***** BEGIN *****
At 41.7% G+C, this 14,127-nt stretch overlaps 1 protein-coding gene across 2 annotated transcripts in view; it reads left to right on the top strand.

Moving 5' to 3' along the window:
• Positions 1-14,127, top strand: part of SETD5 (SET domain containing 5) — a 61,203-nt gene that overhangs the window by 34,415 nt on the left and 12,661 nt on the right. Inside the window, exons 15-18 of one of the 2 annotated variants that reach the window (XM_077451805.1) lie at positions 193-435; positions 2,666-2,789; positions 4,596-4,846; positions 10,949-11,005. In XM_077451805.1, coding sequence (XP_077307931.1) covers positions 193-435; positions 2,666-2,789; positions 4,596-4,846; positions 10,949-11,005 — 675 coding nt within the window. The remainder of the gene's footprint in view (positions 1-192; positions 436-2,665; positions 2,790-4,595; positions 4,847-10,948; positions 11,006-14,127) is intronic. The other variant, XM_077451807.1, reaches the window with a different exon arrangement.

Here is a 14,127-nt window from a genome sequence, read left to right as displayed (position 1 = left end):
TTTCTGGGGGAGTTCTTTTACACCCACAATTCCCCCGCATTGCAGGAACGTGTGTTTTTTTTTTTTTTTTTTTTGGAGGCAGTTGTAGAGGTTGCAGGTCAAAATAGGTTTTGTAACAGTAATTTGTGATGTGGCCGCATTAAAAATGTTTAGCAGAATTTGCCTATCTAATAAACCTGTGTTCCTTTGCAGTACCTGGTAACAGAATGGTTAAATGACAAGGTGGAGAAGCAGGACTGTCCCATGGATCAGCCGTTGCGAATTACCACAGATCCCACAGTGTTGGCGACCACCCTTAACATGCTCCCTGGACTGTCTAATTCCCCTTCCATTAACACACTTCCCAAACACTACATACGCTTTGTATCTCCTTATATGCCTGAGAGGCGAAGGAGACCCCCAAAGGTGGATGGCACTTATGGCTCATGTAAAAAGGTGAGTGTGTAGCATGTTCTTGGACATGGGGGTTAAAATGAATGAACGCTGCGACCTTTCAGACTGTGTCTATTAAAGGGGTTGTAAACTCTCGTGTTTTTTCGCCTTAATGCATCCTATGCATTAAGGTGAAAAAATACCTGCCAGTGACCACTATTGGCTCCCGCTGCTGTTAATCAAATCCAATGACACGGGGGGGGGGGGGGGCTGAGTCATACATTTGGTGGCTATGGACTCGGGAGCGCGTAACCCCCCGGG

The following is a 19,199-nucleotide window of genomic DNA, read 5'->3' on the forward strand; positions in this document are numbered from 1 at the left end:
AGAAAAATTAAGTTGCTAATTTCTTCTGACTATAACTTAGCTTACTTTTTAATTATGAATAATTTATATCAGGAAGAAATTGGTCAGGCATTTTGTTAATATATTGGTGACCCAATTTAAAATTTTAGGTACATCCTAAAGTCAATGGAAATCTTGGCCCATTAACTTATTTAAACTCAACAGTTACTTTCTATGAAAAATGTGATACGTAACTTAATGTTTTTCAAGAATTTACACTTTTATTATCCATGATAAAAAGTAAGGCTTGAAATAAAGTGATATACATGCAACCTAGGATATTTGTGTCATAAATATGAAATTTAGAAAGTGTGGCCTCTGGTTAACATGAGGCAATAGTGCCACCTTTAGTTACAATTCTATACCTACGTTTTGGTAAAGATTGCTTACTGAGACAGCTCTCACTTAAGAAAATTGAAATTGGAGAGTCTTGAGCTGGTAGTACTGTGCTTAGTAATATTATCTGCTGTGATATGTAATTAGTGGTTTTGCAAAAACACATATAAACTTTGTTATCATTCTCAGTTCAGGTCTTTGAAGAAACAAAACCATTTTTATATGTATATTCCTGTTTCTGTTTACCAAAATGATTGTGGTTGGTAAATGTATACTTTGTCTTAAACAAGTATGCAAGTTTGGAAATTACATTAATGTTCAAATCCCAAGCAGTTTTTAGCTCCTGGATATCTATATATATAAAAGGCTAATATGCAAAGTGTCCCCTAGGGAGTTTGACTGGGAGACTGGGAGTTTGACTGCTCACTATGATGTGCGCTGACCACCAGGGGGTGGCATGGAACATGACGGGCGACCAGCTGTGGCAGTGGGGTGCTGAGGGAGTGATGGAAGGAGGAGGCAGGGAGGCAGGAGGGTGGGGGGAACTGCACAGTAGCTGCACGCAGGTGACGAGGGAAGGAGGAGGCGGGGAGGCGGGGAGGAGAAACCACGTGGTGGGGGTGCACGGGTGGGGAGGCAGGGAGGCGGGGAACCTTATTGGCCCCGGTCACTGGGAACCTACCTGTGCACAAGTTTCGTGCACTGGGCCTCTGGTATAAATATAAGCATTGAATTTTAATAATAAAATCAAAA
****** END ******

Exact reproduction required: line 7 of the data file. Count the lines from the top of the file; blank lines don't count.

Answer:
AGAAAAATTAAGTTGCTAATTTCTTCTGACTATAACTTAGCTTACTTTTTAATTATGAATAATTTATATCAGGAAGAAATTGGTCAGGCATTTTGTTAATATATTGGTGACCCAATTTAAAATTTTAGGTACATCCTAAAGTCAATGGAAATCTTGGCCCATTAACTTATTTAAACTCAACAGTTACTTTCTATGAAAAATGTGATACGTAACTTAATGTTTTTCAAGAATTTACACTTTTATTATCCATGATAAAAAGTAAGGCTTGAAATAAAGTGATATACATGCAACCTAGGATATTTGTGTCATAAATATGAAATTTAGAAAGTGTGGCCTCTGGTTAACATGAGGCAATAGTGCCACCTTTAGTTACAATTCTATACCTACGTTTTGGTAAAGATTGCTTACTGAGACAGCTCTCACTTAAGAAAATTGAAATTGGAGAGTCTTGAGCTGGTAGTACTGTGCTTAGTAATATTATCTGCTGTGATATGTAATTAGTGGTTTTGCAAAAACACATATAAACTTTGTTATCATTCTCAGTTCAGGTCTTTGAAGAAACAAAACCATTTTTATATGTATATTCCTGTTTCTGTTTACCAAAATGATTGTGGTTGGTAAATGTATACTTTGTCTTAAACAAGTATGCAAGTTTGGAAATTACATTAATGTTCAAATCCCAAGCAGTTTTTAGCTCCTGGATATCTATATATATAAAAGGCTAATATGCAAAGTGTCCCCTAGGGAGTTTGACTGGGAGACTGGGAGTTTGACTGCTCACTATGATGTGCGCTGACCACCAGGGGGTGGCATGGAACATGACGGGCGACCAGCTGTGGCAGTGGGGTGCTGAGGGAGTGATGGAAGGAGGAGGCAGGGAGGCAGGAGGGTGGGGGGAACTGCACAGTAGCTGCACGCAGGTGACGAGGGAAGGAGGAGGCGGGGAGGCGGGGAGGAGAAACCACGTGGTGGGGGTGCACGGGTGGGGAGGCAGGGAGGCGGGGAACCTTATTGGCCCCGGTCACTGGGAACCTACCTGTGCACAAGTTTCGTGCACTGGGCCTCTGGTATAAATATAAGCATTGAATTTTAATAATAAAATCAAAA